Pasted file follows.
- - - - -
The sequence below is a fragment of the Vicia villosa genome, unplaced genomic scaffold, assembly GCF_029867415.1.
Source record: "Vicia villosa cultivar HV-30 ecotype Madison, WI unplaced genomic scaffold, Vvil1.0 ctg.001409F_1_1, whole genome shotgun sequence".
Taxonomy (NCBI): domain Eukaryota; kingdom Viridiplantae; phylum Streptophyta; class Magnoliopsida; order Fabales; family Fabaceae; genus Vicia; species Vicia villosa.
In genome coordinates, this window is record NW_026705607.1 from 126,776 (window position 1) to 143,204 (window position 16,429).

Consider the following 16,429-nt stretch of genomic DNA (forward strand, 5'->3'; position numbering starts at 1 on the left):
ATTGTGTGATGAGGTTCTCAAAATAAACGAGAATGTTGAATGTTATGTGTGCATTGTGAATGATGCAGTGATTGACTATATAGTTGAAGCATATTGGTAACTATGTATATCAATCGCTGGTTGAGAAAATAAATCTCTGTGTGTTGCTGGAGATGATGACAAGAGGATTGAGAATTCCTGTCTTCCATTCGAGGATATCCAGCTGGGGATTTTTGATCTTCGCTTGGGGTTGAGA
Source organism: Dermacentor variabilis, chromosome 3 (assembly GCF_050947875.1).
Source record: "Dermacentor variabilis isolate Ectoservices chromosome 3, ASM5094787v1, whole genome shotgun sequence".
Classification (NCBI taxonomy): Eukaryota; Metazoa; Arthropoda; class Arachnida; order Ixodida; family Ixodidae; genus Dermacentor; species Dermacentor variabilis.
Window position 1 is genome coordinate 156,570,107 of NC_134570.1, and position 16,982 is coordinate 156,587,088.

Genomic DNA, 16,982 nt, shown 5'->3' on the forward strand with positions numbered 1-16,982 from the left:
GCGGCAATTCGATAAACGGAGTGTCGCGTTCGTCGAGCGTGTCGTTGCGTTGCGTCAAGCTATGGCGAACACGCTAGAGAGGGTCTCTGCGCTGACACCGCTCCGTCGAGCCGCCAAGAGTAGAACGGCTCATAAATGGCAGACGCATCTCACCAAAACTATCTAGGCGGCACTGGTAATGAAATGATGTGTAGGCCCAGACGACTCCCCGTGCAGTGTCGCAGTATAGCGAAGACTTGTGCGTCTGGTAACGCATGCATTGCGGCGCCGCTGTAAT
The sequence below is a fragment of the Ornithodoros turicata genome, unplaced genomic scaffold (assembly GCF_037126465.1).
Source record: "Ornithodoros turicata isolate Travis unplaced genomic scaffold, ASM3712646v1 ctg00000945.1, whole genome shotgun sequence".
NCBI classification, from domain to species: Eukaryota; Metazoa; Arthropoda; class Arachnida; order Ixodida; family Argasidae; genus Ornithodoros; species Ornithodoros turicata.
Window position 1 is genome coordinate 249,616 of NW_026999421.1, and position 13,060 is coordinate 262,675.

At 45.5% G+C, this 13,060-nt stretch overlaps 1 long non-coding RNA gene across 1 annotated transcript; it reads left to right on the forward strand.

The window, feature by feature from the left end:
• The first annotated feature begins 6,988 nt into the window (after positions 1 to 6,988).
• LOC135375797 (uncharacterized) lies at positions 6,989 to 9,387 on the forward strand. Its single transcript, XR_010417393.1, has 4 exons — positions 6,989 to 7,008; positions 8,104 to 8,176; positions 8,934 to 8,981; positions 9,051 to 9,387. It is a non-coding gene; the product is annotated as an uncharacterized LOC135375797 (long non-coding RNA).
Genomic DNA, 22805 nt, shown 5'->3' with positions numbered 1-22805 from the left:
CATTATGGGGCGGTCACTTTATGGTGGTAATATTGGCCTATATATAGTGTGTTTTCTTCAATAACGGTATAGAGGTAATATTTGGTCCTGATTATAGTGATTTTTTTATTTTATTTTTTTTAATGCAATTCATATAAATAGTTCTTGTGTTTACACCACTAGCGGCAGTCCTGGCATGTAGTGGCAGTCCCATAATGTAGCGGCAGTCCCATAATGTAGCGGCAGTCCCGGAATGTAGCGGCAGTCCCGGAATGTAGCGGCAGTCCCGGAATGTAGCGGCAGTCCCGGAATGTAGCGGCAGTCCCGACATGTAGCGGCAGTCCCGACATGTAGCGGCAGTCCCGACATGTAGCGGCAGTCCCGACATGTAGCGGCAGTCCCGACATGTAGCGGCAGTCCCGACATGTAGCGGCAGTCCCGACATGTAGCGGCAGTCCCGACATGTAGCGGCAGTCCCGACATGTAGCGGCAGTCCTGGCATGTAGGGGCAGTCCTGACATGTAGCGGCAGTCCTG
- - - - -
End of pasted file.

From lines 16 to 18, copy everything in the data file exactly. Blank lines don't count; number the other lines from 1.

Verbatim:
Window position 1 is genome coordinate 249,616 of NW_026999421.1, and position 13,060 is coordinate 262,675.

At 45.5% G+C, this 13,060-nt stretch overlaps 1 long non-coding RNA gene across 1 annotated transcript; it reads left to right on the forward strand.

The window, feature by feature from the left end: